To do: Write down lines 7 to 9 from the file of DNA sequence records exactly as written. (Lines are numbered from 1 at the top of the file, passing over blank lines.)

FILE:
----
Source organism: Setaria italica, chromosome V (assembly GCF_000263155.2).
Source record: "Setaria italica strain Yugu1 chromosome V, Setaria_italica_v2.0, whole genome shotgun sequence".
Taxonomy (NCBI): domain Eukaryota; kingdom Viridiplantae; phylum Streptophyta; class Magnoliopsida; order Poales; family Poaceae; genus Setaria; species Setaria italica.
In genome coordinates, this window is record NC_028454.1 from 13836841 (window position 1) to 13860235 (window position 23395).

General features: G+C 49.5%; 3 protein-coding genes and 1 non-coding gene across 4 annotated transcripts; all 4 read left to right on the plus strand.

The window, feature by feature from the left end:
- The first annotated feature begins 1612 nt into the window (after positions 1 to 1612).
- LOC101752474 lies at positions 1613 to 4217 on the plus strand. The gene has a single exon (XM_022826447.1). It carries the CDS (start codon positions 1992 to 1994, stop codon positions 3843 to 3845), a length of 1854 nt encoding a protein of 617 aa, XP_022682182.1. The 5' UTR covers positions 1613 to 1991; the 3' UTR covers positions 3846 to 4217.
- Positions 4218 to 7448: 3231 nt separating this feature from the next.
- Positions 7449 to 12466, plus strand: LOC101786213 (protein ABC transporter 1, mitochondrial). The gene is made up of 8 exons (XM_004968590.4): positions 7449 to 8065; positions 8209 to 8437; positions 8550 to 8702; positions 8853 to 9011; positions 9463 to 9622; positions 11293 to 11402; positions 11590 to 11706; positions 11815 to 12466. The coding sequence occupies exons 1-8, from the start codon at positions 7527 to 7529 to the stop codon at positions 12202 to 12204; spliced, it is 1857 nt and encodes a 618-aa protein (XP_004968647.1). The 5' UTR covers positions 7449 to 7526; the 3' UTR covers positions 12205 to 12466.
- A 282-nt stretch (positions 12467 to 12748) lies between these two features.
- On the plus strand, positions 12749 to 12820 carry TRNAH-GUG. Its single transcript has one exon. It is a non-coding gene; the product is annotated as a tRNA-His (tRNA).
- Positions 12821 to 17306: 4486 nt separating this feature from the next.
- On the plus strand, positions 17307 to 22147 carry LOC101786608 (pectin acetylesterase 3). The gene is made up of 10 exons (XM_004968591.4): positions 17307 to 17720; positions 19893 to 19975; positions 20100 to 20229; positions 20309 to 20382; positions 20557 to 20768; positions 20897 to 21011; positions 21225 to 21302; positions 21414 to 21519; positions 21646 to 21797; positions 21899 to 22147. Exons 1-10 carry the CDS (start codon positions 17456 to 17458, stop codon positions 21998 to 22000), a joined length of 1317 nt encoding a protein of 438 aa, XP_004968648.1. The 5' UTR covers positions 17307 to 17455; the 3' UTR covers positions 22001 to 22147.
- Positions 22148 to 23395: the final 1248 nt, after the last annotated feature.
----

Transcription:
- The first annotated feature begins 1612 nt into the window (after positions 1 to 1612).
- LOC101752474 lies at positions 1613 to 4217 on the plus strand. The gene has a single exon (XM_022826447.1). It carries the CDS (start codon positions 1992 to 1994, stop codon positions 3843 to 3845), a length of 1854 nt encoding a protein of 617 aa, XP_022682182.1. The 5' UTR covers positions 1613 to 1991; the 3' UTR covers positions 3846 to 4217.
- Positions 4218 to 7448: 3231 nt separating this feature from the next.